Hesta Prynn Shares Her Favorite Horror Flicks

Hesta Prynn doesn’t front.

She channels true hip hop spirit a la the Wu-Tang Clan, while carrying dreamy hooks just as well as Portishead’s Beth Gibbons. The New York artist conjures a myriad of sounds in her music that often border on ethereal but always brandish a raw undeniable spunk. If M.I.A. could rhyme like Nas, she’d be halfway as good as Hesta Prynn as. Plus, it doesn’t hurt that Miss Prynn has a sexy swagger and a stunning live show. Emerging from Northern State solo, Hesta Prynn has her sights set on the top.

However, she’s also a massive horror movie fan. Being a true student of the genre, Hesta Prynn shared a diverse and deadly list of favorite flicks with Bloody Disgusting’s Rick Florino (www.bookofdolor.com) in this exclusive feature. Hesta Prynn’s Favorite Horror Movies:

Hostel

I loved Hostel. I thought it was a really amazing and important film. I’m a huge fan of the movie. Hostel was my gateway into newer horror movies. I rented it on NetFlix, and I started reading the reviews after. In America, the general critical sentiment was that it was torture porn or whatever but in Europe, someone in France said it’s the most insightful commentary on American capitalism [Laughs]. Eli Roth used elements of old movies that I like. Nothing at all happens in the first hour of the movie. In a modern way, when it happens, it’s so shocking and over-the-top. It feels like it’s not in the same movie, but it is! Putting together the old and the new styles of the genre was really creative.

Jaws

The Exorcist is my favorite movie, and Jaws might be my second favorite—if I had to put them in order. The soundtrack to Jaws is amazing as well as the fact that you never really see him. It’s because they couldn’t make the shark work, and it was basically a happy accident. The fin became so iconic. It’s really about the fear of the dark and the fear of the unknown.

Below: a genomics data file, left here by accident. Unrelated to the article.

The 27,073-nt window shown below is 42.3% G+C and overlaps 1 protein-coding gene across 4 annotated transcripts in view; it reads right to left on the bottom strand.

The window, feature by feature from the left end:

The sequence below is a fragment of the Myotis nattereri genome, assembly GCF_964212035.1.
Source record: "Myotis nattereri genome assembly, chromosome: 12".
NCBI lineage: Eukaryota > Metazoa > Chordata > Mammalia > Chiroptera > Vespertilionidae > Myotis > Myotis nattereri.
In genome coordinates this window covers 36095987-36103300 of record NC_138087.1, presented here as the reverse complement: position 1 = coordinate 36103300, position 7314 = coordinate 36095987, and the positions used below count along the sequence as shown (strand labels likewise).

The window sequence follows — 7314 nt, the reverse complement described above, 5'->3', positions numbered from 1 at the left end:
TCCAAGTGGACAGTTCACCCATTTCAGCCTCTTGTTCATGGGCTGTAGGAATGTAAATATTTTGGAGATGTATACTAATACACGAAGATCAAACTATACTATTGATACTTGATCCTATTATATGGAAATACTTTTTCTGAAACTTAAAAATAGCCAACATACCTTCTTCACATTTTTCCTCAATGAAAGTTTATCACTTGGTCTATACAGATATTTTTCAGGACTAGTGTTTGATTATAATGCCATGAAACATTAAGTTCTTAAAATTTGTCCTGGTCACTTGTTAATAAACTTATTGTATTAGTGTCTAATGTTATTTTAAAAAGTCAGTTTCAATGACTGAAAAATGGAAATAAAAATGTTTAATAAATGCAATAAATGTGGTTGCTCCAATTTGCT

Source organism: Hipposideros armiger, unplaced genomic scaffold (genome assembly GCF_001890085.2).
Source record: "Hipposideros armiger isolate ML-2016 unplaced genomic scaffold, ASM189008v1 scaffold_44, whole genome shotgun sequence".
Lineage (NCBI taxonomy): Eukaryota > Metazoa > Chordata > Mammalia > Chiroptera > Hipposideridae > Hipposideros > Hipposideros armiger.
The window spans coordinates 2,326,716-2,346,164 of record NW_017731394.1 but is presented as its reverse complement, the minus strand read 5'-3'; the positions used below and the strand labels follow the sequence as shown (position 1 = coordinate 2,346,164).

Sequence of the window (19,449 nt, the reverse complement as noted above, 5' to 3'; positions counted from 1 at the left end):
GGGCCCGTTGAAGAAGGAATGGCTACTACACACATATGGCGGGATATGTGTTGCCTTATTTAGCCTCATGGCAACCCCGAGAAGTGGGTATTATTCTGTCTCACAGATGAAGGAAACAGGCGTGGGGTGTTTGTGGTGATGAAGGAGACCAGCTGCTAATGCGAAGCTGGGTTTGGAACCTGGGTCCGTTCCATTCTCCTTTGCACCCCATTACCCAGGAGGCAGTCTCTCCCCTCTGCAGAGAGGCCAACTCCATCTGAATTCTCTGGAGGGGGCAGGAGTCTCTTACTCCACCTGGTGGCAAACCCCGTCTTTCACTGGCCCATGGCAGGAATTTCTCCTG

Alien

I saw Alien when I was a really young; I think I was about 6-years-old. My friend’s dad had it and we watched it. The part where they go off the ship and find the eggs scared me in a good way. It was so scary and crazy that it was exciting. Alien was essentially my early gateway into horror. I didn’t remember the movie very well, but I already remembered that scene.

The Exorcist

I’ve always been a fan of movies. I went to Tish at NYU, and I studied acting and film. After The Exorcist was re-released in 1998, I really immersed myself in horror. I’d never seen The Exorcist before. I went with some friends to the movie theater. I was so blown away by it. I’d seen Max von Sydow in all of Ingmar Bergman’s films because I studied Bergman in college. I didn’t know he was in The Exorcist and I’d just seen him in all of these crazy Swedish films. I loved everything about the movie, and I bought the special edition DVD immediately. It’s an amazing DVD. There are so many behind-the-scenes feature. I was a teenager when the movie was re-released, and I saw these feminist overtones in it. Regan’s just a girl and they don’t know what’s happening to her. That’s what it’s like when you’re a girl growing up. I became obsessed with the movie, and I started watching it every single day. I learned everything about it. When William Friedkin was casting Father Merrin, he said, “Who is the greatest actor in the world? That’s who we need to hire.” They decided Max von Sydow was the greatest actor in the world—fair enough. He was around 40 though, and Father Merrin’s an old man. The studio wondered why he didn’t hire an old man, but Friedkin wouldn’t do the movie without Sydow. So they got Sydow and put all of this makeup on him. Jason Miller who played Father Karras was a playwright, and he’d never acted before. William Friedkin saw his play Championship Season, and he was like, “Whoever wrote this play has to play this role! I don’t care if he’s an actor.” That was Jason Miller’s first role. Friedkin hired this guy who did the sounds for all of these South African movies. For the part where Regan’s head spins around, he took his wallet out of his pocket and flipped his credit cards, and that’s the sound of her turning her head. They hired an old Broadway actress to do the voice. It was a great first horror movie to love because it’s such a masterpiece. When I started reading about how Friedkin made it, he took so much pride in crafting it. I know The Exorcist by heart. I love the scene where the inspector comes to the house to ask what’s going on and if the little girl killed the film director. The shot slowly moves in as he gets to his point and the mother knows what she’s talking about. It freezes, and they have this conversation without having the conversation then he’s like, “Maybe not…” and the camera pulls back. The mom knows what did it happen. The scene is so interesting. It’s so simple but awesome and it makes you respond.